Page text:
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September 26, 2016

Who does credit card fraud impact? Should e-commerce services optimise for selling or for security?

Who does credit card fraud impact? Should e-commerce services optimise for selling or for security?

When selling prevails over security, the focus is on suspecting fewer payments of being fraudulent (type I, false positives), and when security prevails over selling, the focus is on having fewer frauds undetected (type II, false negatives) [1].

The longer answer is outlined as follows. First, we focus on the different payment-processing players impacted by credit card fraud. Then, we review the players that focus on reducing the number of type II errors, and finally, we list the cases where players have limited incentives to reduce type II errors and tend to focus on type I errors.

Who does credit card fraud impact?

When processing payments online, e-merchants, issuing banks, acquiring banks, payment gateways, card schemes and, eventually, settling banks are impacted by credit card fraud. Depending on each type of payment, the interests may differ. In particular, if the payment is 3DSecure-enabled [2], the burden of the fraud shifts from the acquiring side to the issuing side. Moreover, we distinguish two subtypes of e-merchant those with low-margin businesses and those with high-margin businesses. Finally, there are also platforms or marketplaces like Amazon and Etsy.

contingency-table

Security = Fewer Type II Errors

Those who need security and strive to reduce the number of undetected frauds (type II, false negatives) are commonly:

  1. e-merchants whose small margins expose them to a very high financial risk when there is a chargeback for fraud,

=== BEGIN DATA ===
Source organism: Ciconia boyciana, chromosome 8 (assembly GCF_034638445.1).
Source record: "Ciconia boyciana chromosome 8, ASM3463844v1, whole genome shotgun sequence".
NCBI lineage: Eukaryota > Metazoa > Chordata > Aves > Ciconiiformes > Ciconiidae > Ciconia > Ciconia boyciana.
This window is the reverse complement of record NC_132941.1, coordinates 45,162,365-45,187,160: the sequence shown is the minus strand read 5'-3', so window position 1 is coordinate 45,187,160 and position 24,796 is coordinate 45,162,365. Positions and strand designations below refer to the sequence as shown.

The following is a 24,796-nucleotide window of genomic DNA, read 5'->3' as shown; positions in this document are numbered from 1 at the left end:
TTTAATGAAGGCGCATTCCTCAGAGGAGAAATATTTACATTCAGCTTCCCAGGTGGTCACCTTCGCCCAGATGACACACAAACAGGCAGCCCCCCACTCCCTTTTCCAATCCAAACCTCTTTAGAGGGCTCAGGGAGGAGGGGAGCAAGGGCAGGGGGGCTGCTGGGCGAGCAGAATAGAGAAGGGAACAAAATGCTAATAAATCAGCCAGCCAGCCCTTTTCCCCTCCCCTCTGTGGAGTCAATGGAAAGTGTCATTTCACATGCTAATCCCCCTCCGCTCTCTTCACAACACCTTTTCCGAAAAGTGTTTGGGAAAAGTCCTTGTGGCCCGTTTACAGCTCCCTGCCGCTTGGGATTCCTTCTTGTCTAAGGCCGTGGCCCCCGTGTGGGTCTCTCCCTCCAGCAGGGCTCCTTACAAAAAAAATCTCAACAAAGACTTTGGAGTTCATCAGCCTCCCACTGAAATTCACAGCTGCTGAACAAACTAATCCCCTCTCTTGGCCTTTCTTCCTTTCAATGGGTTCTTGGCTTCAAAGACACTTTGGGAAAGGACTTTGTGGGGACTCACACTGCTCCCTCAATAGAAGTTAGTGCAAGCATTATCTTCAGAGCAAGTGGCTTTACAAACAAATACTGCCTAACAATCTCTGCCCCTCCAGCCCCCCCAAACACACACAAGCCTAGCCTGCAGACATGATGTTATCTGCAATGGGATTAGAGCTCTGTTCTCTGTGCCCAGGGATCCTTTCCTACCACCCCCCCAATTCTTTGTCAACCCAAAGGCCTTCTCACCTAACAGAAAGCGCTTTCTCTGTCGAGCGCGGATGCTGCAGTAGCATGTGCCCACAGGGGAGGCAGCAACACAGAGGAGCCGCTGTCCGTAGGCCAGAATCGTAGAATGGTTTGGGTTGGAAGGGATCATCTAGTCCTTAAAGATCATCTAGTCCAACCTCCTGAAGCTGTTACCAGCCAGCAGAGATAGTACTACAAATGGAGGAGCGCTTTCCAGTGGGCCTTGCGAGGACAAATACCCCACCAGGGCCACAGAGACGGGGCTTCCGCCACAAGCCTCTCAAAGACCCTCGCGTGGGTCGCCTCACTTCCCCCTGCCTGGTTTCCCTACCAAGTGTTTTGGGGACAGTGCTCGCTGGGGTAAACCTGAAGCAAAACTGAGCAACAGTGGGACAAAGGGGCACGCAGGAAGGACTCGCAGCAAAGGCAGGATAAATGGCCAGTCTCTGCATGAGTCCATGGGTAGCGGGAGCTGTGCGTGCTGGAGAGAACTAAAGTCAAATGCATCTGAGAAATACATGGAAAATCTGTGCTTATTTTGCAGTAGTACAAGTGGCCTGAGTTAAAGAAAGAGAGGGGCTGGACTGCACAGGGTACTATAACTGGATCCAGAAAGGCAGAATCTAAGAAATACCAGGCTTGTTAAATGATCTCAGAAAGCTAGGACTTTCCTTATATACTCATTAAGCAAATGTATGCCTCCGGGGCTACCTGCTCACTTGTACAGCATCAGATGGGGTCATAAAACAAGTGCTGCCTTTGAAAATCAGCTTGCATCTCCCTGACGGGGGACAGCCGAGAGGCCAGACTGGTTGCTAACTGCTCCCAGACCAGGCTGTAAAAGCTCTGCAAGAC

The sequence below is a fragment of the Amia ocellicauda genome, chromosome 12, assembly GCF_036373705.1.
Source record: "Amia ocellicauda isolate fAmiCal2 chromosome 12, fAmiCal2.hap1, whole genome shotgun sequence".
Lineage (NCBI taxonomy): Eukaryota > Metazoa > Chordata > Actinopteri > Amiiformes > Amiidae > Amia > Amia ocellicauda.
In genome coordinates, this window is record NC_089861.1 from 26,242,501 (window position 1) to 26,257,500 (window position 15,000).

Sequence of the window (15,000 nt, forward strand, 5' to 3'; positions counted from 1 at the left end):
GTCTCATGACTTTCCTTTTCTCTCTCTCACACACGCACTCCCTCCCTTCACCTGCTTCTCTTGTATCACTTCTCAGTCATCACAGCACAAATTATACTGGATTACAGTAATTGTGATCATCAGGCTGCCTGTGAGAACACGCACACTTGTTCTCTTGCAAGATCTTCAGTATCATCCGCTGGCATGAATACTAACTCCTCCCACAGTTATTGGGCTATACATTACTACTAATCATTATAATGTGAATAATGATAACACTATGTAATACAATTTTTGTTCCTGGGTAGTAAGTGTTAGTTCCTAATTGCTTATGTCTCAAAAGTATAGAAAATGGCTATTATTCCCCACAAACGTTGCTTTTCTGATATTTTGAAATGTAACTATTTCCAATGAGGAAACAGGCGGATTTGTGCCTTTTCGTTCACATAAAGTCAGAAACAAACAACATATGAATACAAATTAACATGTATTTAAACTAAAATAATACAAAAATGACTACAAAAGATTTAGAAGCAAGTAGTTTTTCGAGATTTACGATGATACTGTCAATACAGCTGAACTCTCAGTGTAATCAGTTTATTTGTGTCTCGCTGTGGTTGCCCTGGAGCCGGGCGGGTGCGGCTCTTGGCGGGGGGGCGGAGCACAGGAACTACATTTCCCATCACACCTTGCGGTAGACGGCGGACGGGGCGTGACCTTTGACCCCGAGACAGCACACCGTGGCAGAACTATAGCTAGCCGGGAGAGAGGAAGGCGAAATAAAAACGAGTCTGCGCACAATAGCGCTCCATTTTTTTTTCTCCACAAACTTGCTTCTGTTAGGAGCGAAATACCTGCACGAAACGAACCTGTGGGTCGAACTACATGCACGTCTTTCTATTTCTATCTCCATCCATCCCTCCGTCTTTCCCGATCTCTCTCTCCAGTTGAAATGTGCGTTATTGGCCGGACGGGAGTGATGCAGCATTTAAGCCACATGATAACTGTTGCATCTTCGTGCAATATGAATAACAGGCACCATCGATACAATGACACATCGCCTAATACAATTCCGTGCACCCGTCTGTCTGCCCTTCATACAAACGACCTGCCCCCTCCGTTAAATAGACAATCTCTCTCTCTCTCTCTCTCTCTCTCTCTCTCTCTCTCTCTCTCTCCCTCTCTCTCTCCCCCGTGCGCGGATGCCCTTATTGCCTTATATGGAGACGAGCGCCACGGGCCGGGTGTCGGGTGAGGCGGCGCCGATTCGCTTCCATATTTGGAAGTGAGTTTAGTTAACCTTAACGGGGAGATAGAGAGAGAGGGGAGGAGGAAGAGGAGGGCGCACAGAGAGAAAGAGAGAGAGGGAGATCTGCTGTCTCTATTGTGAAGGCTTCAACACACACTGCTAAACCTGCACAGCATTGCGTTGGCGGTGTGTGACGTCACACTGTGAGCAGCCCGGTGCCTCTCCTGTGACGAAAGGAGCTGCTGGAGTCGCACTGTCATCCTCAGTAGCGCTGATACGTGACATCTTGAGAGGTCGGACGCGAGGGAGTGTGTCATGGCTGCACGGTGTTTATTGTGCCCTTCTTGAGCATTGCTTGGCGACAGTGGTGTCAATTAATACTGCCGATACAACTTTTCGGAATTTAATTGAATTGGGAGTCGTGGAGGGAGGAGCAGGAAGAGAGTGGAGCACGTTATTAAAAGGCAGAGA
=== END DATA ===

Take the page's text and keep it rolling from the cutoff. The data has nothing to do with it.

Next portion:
2. marketplaces that aim to be stricter when processing payments so that sellers trust the platform and continue to do business there [3],
  3. issuing banks, which are liable when 3DSecure-enabled payments are fraudulent,
  4. acquirers and payment service providers, which, if the merchant cannot refund the principal, are liable for 3DSecure-disabled payments.

Selling Speed = Fewer Type I Errors

Those who are more interested in reducing the number of payments thought to be fraudulent when they are not (type I, false positives) are usually:Fraud prevention at Etsy

  1. e-merchants with a high margin, which tend to prefer to absorb a few fraud cases, rather than impacting most of their customers,
  2. issuing banks, which have limited incentives when 3DSecure is disabled, and
  3. payment service providers and acquirers whose incentives to prevent payment fraud are limited when 3DSecure is enabled because issuing banks are liable.

References

[..] If you are trying to detect credit card fraud, do you care more about Type I or Type II error? Quora.
[1] Wikipedia, Type I and type II errors [2016–09–25]
[2] Wikipedia, 3-D Secure [2016–09–25]
[3] Wepay, Chapter 4: Types of Fraud and Loss [2016–09–25]

Credits: Image by TheUjulala from Pixabay